The EviAtlas Team:
- Neal Haddaway | Senior Research Fellow at the Stockholm Environment Institute and Research Associate at the Africa Centre for Evidence
- Andrew Feierman | Data Scientist at the Stockholm Environment Institute
- Matthew J Grainger | Postdoctoral Researcher at the Norwegian Institute for Nature Research
- Charles Gray | PhD student at LaTrobe University
- Ezgi Tanriver-Ayder | PhD student at the University of Edinburgh
- Sanita Dhaubanjar | Research Officer at the International Water Management Institute
- Martin Westgate | Research Fellow at the Australian National University
Neal, can you tell us a bit about EviAtlas – what does it do and how did it come about?
EviAtlas is a tool for visualising the evidence found within a systematic review or systematic map. Essentially, it helps you to see who did what, where, when and how! It gives a really quick overview of the nature of an evidence base without needing to ‘wrangle’ the data into specific tables and figures manually in a spreadsheet.
EviAtlas was thought up by a diverse group of programmers and evidence synthesis experts at the first Evidence Synthesis Hackathon, and it has been developed over the last 12 months to become the beautiful tool you can use today! The work has all been voluntary and thoroughly enjoyable!
Andrew, you have a background in visualisation, analytics and management of data – what got you interested in the idea of a tool like EviAtlas?
When we first came up with an outline for the app at the ES Hackathon in Stockholm, the vision that emerged seemed both exciting from a research perspective yet technically straightforward from a programming perspective. Having a well-defined project to work on from an early point allowed us to build a useful tool without getting bogged down by mission creep. The code that generates the maps and plots in EviAtlas is relatively simple, but by wrapping everything in the Shiny interface, we can make powerful open source tools accessible to more people.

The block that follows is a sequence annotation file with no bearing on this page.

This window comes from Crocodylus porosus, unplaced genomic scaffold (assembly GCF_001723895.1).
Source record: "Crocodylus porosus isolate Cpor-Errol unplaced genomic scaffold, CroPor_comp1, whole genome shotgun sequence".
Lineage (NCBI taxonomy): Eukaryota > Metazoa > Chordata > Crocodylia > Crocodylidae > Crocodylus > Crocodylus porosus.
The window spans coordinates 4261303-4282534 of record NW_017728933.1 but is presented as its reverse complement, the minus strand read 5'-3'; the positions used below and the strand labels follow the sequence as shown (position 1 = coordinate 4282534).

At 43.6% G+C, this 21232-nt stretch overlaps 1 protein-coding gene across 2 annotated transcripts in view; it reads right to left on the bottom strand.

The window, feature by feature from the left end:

Matthew, you’ve participated remotely in some of the hackathon events that helped to develop EviAtlas – was participating remotely a challenge?
Yes! It was definitely a challenge to participate but the whole EviAtlas team were great in making sure that remote participants were included in discussions about the direction of the project. Using tools like GitHub, Slack and Skype allowed me to feel like I was in the room with everyone. Coding tasks were divided up between the team based on our coding abilities (or lack of them in my case) and support was always there on Slack when I needed it. The worst part of being remote was missing out on the lovely snacks.
EviAtlas was built at the Evidence Synthesis Hackathon – Charles, what drew you to that kind of community?
My gateway was statistics, meta-analysis, specifically. Through attending ESH, I met the term evidence synthesis for the first time and learnt that meta-analysis is but one step in a process of what ESH2019 organiser Shinichi Nakagawa would call ‘weaving’ research together. By meeting a broader community of scientist interested in evidence synthesis, I have come to reframe the problems I am working on in my statistics PhD from a perspective of reproducibility and good enough practices in science.
Ezgi, how do you see authors of systematic reviews and evidence/systematic maps using EviAtlas?
With the increasing amount of research published every day, synthesising evidence using systematic reviews and maps is becoming vital. Using EviAtlas, researchers can rapidly summarise all existing evidence via visual tools and locate gaps where further research may be needed to inform decision making. Researchers can filter and explore their data through an interactive geographical representation of spatial information and can also use heat maps and basic visualisations such as bar charts and histograms to investigate the nature, quality and extent of their current evidence. These visual tools in EviAtlas can also inform researchers on whether conducting a meta-analysis is sensible on the existent evidence.